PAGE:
An SEC administrative law judge has issued an initial opinion ordering Gilman Ciocia CEO Michael P. Ryan and chief compliance officer Rose M. Rudden to each pay a civil monetary penalty of $65,000 after one of the firm’s units misrepresented the variable annuities marketed to senior citizens in South Florida.

Judge Carol Foelak also prohibited Ryan and Rudden on June 25 from serving in a supervisory capacity with any broker, dealer or investment advisor, with the right to reapply after one year. In addition, Foelak ordered that two former and two current employees of the firm disgorge the commissions they earned and pay civil money penalties. In addition, the judge ordered that each of the employees be barred from association with any broker, dealer or investment advisor.

The SEC censured Gilman Ciocia in March for the variable annuity sales (see SEC Censures Gilman Ciocia for Annuity Sales to Seniors). The problems involved the tax prep firm’s Prime Capital Services broker-dealer unit, which it acquired in 1999. The SEC found that from approximately November 1999 through February 2007, PCS offered and sold variable annuities that were unsuitable investments for elderly customers due to the customers’ ages, liquidity and investment objectives. Broker-dealers are paid a commission by an insurance company for selling variable annuities.

The SEC found that Gilman Ciocia aided and abetted the broker-dealer’s fraud by arranging and marketing free-lunch seminars in the South Florida area at which registered representatives recruited elderly customers whom they later induced to buy variable annuities. The SEC further found that PCS failed to implement the firm’s supervisory procedures in a way that reasonably could be expected to detect and prevent the registered representatives’ violations of federal securities laws.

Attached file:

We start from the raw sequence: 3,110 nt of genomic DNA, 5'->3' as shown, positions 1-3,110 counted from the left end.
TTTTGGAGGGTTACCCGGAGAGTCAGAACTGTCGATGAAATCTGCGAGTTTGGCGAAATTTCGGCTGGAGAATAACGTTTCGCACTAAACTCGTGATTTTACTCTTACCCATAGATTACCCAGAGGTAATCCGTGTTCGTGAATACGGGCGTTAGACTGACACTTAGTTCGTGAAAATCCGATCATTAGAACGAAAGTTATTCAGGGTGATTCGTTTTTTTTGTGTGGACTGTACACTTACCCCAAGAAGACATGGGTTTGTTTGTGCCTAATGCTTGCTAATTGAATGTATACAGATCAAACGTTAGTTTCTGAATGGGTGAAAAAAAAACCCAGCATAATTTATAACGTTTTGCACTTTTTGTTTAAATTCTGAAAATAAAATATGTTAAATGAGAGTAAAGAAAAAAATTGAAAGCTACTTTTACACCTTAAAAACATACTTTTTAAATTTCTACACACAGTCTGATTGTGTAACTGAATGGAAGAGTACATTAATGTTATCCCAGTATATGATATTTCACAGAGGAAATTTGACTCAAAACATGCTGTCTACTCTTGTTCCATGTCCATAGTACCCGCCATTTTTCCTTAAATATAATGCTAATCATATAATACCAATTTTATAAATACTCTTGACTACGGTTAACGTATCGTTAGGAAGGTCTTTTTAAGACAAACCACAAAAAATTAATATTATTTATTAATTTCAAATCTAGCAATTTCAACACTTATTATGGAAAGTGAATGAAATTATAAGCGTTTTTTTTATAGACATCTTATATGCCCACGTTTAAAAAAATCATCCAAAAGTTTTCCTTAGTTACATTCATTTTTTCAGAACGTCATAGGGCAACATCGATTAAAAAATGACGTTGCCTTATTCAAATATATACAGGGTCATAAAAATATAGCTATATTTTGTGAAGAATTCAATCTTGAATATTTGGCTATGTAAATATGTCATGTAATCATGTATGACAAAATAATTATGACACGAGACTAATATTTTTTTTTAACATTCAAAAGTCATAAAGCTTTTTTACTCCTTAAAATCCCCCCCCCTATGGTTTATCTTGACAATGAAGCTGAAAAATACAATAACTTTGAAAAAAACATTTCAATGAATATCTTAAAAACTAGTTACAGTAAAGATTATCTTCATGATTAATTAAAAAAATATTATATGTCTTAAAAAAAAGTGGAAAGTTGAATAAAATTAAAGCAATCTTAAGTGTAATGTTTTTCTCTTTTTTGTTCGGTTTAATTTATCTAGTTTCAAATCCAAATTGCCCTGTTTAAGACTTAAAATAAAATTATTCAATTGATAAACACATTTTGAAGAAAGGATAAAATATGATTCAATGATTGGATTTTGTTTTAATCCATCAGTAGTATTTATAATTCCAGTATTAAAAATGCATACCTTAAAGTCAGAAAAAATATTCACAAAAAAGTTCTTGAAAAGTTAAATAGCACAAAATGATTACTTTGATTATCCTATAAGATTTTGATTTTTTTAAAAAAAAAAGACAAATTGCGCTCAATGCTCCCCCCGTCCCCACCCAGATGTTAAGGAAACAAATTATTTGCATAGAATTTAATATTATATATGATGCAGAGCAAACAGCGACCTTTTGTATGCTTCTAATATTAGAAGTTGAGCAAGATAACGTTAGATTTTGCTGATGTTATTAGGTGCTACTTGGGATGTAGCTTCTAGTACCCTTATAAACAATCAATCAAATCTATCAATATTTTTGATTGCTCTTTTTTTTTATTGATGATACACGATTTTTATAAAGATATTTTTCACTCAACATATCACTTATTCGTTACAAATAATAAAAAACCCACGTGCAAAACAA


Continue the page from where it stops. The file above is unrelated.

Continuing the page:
The SEC charged Ryan and Rudden last year with failing to reasonably supervise employees Eric J. Brown, Matthew J. Collins, Kevin J. Walsh and Mark W. Wells to prevent and detect violations of federal securities laws. The SEC alleged that PCS and Ryan’s supervisory system was inadequate because it lacked a system to implement PCS’s written supervisory procedures and failed to implement systems that could reasonably be expected to detect and prevent violations of the securities laws, including systems for review and follow-up of branch exams, supervisory review and approval of variable annuity transactions, responding to customer complaints, and compliance with state regulatory orders.

In addition, the SEC alleged that Ryan and Rudden failed to reasonably respond to red flags of wrongdoing in the employees’ variable annuity sales practices, and that Rudden inadequately investigated customer complaints. 

Register or login for access to this item and much more

All Accounting Today content is archived after seven days.

Community members receive:
  • All recent and archived articles
  • Conference offers and updates
  • A full menu of enewsletter options
  • Web seminars, white papers, ebooks

Don't have an account? Register for Free Unlimited Access